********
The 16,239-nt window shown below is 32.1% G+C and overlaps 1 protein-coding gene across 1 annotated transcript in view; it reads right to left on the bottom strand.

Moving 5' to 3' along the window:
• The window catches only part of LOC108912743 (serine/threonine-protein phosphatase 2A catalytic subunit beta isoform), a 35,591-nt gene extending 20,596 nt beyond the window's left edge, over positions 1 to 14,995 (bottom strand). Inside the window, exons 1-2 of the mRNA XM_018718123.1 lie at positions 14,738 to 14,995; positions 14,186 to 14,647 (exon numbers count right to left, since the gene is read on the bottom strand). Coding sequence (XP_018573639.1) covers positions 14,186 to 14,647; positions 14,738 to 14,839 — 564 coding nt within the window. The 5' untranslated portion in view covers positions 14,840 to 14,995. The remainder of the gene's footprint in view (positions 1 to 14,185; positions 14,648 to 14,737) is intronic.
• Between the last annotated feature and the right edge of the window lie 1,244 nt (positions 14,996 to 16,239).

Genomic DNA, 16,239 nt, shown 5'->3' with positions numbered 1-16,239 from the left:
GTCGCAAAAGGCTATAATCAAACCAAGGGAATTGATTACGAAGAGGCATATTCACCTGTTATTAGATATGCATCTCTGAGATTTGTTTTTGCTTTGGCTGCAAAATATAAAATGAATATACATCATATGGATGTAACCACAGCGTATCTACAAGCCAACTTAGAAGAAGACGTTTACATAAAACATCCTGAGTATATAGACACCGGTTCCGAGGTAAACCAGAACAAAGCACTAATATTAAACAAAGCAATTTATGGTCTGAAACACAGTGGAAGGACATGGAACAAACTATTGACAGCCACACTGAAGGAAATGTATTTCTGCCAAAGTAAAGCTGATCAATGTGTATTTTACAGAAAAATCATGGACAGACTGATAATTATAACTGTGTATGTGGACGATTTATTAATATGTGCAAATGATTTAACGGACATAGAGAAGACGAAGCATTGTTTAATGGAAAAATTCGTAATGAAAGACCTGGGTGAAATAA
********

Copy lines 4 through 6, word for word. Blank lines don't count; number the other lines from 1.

• Between the last annotated feature and the right edge of the window lie 1,244 nt (positions 14,996 to 16,239).

Genomic DNA, 16,239 nt, shown 5'->3' with positions numbered 1-16,239 from the left:
GTCGCAAAAGGCTATAATCAAACCAAGGGAATTGATTACGAAGAGGCATATTCACCTGTTATTAGATATGCATCTCTGAGATTTGTTTTTGCTTTGGCTGCAAAATATAAAATGAATATACATCATATGGATGTAACCACAGCGTATCTACAAGCCAACTTAGAAGAAGACGTTTACATAAAACATCCTGAGTATATAGACACCGGTTCCGAGGTAAACCAGAACAAAGCACTAATATTAAACAAAGCAATTTATGGTCTGAAACACAGTGGAAGGACATGGAACAAACTATTGACAGCCACACTGAAGGAAATGTATTTCTGCCAAAGTAAAGCTGATCAATGTGTATTTTACAGAAAAATCATGGACAGACTGATAATTATAACTGTGTATGTGGACGATTTATTAATATGTGCAAATGATTTAACGGACATAGAGAAGACGAAGCATTGTTTAATGGAAAAATTCGTAATGAAAGACCTGGGTGAAATAA